Friday, July 4, 2014
American Children ‘Consuming Too Many Vitamins and Minerals’
One reason the report gives is that the explosion in fortified foods, paired with inadequate government policies, means that many children in the US are now consuming too many vitamins and minerals.
Vitamins and minerals are essential for good health, and for many children, exceeding the required amount is unlikely to cause harm. But for some, there is a narrow band between an optimum level that benefits health and an excessive level that can cause harm. Unlike adults, whose bodies are much larger, children are more vulnerable to overdosing.
Citing several government and academic sources, the EWG report summarizes how millions of American children under the age of 8 are getting too much vitamin A, zinc, and niacin from fortified foods and supplements.
An excess of zinc can stop the body absorbing copper properly and result in anemia, changes in red and white blood cells and impaired immune function, while too much niacin (vitamin B3) can cause rashes and other skin reactions, nausea and liver toxicity.
The EWG report shows that breakfast cereals and snack bars are often fortified with vitamin A, zinc and niacin in amounts that exceed children’s daily needs. In some cases, the amounts exceed the limit that the Institute of Medicine (IOM) – a branch of the National Academy of Sciences – considers safe for children.
The report suggests that food companies are using high fortification levels to market their goods to consumers who – impressed by the high vitamin content –believe they are doing the right thing buying these foods for their families.
Food serving sizes listed on breakfast cereals and other products are much smaller than people are likely to give to their kids, who end up consuming more added sugars, vitamins, and minerals than the label suggests.
Finally, the FDA guidelines on voluntary food supplementation do not take into account current scientific evidence – the last update was 34 years ago.
First, and foremost, we are only talking about processed foods, not real food. Snack bars and cereals have the vitamins and minerals stripped in processing, then synthetic vitamins and inorganic minerals are added to “fortify” the food. No one should be eating this junk anyway.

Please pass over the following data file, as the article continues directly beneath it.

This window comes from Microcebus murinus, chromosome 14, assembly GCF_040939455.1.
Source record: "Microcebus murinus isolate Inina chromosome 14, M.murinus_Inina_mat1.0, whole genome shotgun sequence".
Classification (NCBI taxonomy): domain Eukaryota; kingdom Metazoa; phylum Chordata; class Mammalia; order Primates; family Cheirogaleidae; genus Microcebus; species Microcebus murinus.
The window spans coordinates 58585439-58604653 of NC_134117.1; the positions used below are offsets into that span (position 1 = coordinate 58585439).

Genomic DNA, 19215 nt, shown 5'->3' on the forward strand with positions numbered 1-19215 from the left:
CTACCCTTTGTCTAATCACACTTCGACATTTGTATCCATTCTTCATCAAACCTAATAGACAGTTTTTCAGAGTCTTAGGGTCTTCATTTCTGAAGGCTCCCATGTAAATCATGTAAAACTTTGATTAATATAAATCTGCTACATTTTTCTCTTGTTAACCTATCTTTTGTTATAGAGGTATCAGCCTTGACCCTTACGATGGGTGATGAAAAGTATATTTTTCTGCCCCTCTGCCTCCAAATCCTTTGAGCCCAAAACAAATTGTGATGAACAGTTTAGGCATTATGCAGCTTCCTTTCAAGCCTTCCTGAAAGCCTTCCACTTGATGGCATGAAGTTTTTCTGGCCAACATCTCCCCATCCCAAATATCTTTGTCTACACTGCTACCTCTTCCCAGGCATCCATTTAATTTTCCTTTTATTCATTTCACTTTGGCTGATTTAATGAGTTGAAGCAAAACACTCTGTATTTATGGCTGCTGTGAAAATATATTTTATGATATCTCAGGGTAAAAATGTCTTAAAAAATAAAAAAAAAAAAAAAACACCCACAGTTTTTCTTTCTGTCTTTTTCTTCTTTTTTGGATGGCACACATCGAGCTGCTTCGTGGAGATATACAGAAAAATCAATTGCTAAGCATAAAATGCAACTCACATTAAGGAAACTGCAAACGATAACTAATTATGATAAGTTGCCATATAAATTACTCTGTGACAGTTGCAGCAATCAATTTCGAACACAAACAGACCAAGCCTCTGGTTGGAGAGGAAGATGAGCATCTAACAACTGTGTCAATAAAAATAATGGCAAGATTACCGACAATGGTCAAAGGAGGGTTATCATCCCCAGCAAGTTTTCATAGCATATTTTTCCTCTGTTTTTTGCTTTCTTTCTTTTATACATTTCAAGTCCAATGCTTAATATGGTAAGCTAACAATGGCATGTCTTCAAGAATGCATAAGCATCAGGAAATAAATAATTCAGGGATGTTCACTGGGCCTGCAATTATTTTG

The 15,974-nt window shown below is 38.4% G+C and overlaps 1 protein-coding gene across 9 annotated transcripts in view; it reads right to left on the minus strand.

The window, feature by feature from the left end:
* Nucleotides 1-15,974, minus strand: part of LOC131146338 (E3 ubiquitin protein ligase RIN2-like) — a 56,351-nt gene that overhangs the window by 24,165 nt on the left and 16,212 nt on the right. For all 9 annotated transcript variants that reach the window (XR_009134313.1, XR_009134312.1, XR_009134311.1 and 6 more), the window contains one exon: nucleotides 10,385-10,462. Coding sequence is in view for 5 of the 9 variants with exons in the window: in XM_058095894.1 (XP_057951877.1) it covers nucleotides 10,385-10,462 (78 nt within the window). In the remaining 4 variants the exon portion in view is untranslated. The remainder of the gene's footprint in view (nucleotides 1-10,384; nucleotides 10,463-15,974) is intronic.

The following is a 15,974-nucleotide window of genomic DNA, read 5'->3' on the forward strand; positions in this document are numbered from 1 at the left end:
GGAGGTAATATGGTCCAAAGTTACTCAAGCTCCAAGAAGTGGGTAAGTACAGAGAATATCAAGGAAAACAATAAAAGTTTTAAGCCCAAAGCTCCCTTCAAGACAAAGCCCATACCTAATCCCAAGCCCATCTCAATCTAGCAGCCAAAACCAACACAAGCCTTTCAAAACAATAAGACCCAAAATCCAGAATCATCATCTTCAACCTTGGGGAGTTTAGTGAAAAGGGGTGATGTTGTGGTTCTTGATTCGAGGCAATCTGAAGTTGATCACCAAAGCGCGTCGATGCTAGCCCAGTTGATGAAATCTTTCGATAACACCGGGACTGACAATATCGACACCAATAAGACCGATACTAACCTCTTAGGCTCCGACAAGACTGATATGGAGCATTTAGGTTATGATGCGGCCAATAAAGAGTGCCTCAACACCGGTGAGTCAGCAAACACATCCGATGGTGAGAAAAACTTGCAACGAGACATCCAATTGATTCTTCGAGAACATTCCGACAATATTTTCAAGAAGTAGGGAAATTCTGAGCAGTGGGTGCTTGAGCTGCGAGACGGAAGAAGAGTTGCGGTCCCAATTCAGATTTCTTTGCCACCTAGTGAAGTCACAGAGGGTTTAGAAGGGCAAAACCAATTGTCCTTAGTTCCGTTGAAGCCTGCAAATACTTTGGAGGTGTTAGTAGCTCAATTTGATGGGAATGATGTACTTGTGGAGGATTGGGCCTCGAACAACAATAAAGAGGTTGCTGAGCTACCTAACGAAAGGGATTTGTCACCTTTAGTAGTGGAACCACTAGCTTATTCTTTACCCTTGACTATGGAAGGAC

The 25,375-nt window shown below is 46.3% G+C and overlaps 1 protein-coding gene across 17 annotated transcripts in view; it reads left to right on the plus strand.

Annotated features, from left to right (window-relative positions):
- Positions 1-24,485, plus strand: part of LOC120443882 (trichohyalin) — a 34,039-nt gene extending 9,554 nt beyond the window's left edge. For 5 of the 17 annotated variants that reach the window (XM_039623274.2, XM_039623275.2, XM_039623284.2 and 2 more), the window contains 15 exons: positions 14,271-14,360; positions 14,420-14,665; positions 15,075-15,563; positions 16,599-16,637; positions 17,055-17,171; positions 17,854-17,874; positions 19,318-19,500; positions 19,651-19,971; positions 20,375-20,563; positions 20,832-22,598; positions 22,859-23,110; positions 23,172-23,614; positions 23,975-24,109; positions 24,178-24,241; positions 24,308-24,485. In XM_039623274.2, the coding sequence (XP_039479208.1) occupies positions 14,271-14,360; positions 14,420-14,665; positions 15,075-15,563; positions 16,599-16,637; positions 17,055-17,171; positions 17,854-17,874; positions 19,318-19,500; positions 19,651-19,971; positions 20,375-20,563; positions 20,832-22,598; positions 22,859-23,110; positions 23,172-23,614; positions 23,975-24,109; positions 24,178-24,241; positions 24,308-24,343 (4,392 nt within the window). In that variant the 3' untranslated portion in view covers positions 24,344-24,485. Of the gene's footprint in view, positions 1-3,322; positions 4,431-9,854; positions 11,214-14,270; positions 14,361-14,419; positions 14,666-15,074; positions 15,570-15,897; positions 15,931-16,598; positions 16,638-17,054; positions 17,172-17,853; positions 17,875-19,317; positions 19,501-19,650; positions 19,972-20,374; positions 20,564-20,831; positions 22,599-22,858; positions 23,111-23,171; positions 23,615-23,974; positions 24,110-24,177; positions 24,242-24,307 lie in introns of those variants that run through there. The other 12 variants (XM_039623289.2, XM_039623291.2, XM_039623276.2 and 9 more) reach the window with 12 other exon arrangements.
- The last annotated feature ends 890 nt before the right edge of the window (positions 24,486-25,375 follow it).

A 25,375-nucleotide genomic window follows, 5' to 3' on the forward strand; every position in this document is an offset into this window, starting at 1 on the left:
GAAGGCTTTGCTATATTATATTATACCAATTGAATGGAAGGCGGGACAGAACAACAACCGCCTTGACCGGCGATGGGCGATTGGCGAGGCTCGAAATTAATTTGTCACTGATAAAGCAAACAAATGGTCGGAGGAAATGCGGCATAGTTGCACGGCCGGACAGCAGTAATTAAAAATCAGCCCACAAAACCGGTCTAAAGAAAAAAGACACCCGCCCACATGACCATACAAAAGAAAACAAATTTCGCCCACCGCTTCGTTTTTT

I don’t think consumers are impressed with the fortification levels of processed food. They buy it because the kids will eat it. And they eat it because it is loaded with sugar. The sugar content, alluded to briefly in the report, is a much bigger evil than any potential overdose of zinc or niacin. In fact, zinc and niacin deficiencies are very common findings in daily practice.
Children drinking tap water, run through copper pipes in most homes, need the zinc to offset the inorganic copper being leached from the pipes. Of course, why would any parent let their child drink tap water? I suppose if the let them eat junk food, they will let them drink water contaminated with endocrine disruptors and a host of carcinogenic chemicals.
The artificial additives in these foods are also a bigger health threat than vitamin overdose. If you can not pronounce the name of the ingredient, you probably do not want to eat it.
Education is the key. Until people learn to reject processed food and return to eating fruits, vegetables, and lean meats our society will continue to suffer declining health.
THE BOTTOM LINE:
Do not be concerned about your child having too many vitamins and minerals in their diet. Be concerned about feeding them real food. Limit or eliminate the processed foods.
Source: Medical News Today –Thursday, June 26, 2014